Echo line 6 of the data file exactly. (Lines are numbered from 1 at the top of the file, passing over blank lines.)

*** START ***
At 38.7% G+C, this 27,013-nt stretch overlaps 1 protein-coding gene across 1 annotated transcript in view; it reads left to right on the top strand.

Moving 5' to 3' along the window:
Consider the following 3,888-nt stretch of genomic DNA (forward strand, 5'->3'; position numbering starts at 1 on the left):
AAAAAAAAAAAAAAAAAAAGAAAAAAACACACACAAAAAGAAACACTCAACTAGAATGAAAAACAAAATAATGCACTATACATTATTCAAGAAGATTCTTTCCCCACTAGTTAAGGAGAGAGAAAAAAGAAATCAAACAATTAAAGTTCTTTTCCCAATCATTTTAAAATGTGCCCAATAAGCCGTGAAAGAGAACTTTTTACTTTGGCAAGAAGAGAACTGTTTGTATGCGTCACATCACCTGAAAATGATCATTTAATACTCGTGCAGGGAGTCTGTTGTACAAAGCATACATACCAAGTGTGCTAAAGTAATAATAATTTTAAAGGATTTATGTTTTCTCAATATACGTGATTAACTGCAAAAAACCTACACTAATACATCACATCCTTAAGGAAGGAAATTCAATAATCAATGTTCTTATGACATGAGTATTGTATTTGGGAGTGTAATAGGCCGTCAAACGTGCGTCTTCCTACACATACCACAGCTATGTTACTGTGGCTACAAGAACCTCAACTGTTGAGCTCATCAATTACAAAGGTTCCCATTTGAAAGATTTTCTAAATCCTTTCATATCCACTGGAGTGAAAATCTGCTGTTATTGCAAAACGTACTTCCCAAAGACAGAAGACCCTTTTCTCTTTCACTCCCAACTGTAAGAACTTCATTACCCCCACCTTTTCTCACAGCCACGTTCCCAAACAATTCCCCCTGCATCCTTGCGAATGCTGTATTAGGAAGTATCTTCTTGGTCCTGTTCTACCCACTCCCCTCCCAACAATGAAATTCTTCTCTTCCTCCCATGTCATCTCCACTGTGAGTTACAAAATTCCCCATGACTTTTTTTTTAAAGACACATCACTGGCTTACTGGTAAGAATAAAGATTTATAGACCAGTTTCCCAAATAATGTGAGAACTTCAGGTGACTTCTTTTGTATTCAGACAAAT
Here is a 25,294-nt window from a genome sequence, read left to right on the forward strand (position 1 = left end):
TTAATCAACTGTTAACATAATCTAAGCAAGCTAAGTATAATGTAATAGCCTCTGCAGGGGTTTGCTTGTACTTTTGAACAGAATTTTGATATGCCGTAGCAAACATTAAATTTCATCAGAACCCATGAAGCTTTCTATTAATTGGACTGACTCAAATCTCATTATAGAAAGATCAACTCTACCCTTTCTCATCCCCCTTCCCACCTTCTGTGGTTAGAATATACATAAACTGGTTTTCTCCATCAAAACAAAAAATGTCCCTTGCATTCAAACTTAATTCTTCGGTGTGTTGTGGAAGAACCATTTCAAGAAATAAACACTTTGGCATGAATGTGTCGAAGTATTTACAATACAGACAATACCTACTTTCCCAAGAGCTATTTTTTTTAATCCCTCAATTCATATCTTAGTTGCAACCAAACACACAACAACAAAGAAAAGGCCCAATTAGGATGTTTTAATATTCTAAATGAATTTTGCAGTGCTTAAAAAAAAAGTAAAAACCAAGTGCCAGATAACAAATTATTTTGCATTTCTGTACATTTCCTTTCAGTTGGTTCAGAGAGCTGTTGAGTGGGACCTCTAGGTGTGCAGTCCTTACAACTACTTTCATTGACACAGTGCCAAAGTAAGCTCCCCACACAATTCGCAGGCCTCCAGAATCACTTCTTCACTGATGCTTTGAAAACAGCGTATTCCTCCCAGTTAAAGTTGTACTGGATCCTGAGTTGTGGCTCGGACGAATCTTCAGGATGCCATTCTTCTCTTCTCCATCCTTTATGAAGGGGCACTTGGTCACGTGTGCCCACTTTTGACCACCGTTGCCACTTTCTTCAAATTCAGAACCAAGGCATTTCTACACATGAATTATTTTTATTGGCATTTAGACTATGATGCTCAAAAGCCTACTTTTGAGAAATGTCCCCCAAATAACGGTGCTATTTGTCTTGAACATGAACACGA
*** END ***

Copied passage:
TTAATCAACTGTTAACATAATCTAAGCAAGCTAAGTATAATGTAATAGCCTCTGCAGGGGTTTGCTTGTACTTTTGAACAGAATTTTGATATGCCGTAGCAAACATTAAATTTCATCAGAACCCATGAAGCTTTCTATTAATTGGACTGACTCAAATCTCATTATAGAAAGATCAACTCTACCCTTTCTCATCCCCCTTCCCACCTTCTGTGGTTAGAATATACATAAACTGGTTTTCTCCATCAAAACAAAAAATGTCCCTTGCATTCAAACTTAATTCTTCGGTGTGTTGTGGAAGAACCATTTCAAGAAATAAACACTTTGGCATGAATGTGTCGAAGTATTTACAATACAGACAATACCTACTTTCCCAAGAGCTATTTTTTTTAATCCCTCAATTCATATCTTAGTTGCAACCAAACACACAACAACAAAGAAAAGGCCCAATTAGGATGTTTTAATATTCTAAATGAATTTTGCAGTGCTTAAAAAAAAAGTAAAAACCAAGTGCCAGATAACAAATTATTTTGCATTTCTGTACATTTCCTTTCAGTTGGTTCAGAGAGCTGTTGAGTGGGACCTCTAGGTGTGCAGTCCTTACAACTACTTTCATTGACACAGTGCCAAAGTAAGCTCCCCACACAATTCGCAGGCCTCCAGAATCACTTCTTCACTGATGCTTTGAAAACAGCGTATTCCTCCCAGTTAAAGTTGTACTGGATCCTGAGTTGTGGCTCGGACGAATCTTCAGGATGCCATTCTTCTCTTCTCCATCCTTTATGAAGGGGCACTTGGTCACGTGTGCCCACTTTTGACCACCGTTGCCACTTTCTTCAAATTCAGAACCAAGGCATTTCTACACATGAATTATTTTTATTGGCATTTAGACTATGATGCTCAAAAGCCTACTTTTGAGAAATGTCCCCCAAATAACGGTGCTATTTGTCTTGAACATGAACACGA